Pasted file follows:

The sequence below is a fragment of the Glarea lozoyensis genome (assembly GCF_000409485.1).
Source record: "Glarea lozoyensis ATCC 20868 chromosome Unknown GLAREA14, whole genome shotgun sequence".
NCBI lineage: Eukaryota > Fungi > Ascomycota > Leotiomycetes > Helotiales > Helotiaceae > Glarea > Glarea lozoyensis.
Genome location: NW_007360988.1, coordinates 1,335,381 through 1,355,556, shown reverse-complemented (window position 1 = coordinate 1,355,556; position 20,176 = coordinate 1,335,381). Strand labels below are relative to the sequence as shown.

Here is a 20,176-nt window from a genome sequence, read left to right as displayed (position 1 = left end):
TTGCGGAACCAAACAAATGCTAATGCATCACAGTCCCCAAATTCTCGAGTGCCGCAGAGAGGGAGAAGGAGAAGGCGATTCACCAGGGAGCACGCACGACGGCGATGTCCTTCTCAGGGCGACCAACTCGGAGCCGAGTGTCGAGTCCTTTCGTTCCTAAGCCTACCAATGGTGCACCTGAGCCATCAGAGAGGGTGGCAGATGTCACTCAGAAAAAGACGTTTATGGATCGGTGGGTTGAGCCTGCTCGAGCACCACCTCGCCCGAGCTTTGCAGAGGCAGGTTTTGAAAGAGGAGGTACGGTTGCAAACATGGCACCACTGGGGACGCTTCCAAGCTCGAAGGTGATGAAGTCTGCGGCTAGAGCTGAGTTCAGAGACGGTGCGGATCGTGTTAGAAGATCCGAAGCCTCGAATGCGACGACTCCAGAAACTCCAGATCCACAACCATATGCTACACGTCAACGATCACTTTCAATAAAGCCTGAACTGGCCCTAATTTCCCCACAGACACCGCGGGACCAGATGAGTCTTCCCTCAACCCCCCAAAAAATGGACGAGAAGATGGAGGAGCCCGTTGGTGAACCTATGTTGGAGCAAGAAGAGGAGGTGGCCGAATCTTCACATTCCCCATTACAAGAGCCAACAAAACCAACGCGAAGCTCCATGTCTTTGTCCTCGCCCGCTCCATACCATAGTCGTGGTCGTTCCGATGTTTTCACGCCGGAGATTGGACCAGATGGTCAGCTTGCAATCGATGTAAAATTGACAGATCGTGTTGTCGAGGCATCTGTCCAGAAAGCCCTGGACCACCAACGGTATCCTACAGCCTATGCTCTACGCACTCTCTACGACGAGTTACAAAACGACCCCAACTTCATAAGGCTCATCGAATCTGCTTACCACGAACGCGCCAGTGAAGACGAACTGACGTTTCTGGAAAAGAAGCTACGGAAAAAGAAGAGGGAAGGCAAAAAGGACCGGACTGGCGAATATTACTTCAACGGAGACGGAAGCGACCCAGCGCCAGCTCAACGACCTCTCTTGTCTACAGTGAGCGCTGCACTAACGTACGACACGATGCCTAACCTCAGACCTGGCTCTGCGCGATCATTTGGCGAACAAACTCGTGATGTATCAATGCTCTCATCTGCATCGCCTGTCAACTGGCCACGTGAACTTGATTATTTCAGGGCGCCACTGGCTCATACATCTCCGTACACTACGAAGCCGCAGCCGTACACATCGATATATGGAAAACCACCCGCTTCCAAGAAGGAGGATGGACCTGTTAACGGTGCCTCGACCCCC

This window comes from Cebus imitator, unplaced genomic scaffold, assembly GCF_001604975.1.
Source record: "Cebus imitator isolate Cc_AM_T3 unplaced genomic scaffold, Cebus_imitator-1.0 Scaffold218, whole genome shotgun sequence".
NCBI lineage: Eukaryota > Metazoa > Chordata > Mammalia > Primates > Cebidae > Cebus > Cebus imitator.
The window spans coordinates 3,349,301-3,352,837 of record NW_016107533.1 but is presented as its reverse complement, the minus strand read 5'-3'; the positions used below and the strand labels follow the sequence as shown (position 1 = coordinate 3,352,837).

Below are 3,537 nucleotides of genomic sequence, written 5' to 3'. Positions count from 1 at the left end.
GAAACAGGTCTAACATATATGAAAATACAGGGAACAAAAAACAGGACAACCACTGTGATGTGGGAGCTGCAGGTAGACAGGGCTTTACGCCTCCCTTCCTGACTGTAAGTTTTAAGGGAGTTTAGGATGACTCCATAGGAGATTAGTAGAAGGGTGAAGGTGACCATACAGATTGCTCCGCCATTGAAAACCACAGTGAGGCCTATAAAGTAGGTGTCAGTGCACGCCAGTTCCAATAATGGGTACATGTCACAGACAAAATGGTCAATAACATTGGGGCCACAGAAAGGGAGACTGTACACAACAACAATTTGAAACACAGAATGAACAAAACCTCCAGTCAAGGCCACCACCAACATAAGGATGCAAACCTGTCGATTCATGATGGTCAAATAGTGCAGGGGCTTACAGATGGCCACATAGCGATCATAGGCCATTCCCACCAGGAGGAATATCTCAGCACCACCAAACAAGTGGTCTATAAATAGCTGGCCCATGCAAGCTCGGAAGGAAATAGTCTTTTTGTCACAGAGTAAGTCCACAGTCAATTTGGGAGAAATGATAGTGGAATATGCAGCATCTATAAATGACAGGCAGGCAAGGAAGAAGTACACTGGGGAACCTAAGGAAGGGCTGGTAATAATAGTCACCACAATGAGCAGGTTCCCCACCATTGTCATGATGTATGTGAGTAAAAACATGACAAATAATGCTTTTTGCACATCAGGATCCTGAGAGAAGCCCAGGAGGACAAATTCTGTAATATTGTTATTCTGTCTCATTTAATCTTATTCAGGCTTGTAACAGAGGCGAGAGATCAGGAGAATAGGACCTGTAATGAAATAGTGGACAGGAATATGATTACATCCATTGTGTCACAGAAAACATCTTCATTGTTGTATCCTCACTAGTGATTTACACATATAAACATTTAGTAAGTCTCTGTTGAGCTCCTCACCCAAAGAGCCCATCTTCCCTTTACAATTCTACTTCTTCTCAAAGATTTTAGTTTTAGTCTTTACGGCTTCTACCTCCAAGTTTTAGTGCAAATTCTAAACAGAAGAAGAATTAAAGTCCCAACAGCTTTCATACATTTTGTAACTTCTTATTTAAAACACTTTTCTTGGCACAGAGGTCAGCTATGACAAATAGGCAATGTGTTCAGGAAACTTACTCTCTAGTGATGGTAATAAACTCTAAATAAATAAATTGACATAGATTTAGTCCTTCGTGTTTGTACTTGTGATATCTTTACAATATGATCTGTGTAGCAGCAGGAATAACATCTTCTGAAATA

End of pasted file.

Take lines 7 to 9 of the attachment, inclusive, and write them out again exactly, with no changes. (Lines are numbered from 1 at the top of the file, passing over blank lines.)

This window comes from Cebus imitator, unplaced genomic scaffold, assembly GCF_001604975.1.
Source record: "Cebus imitator isolate Cc_AM_T3 unplaced genomic scaffold, Cebus_imitator-1.0 Scaffold218, whole genome shotgun sequence".
NCBI lineage: Eukaryota > Metazoa > Chordata > Mammalia > Primates > Cebidae > Cebus > Cebus imitator.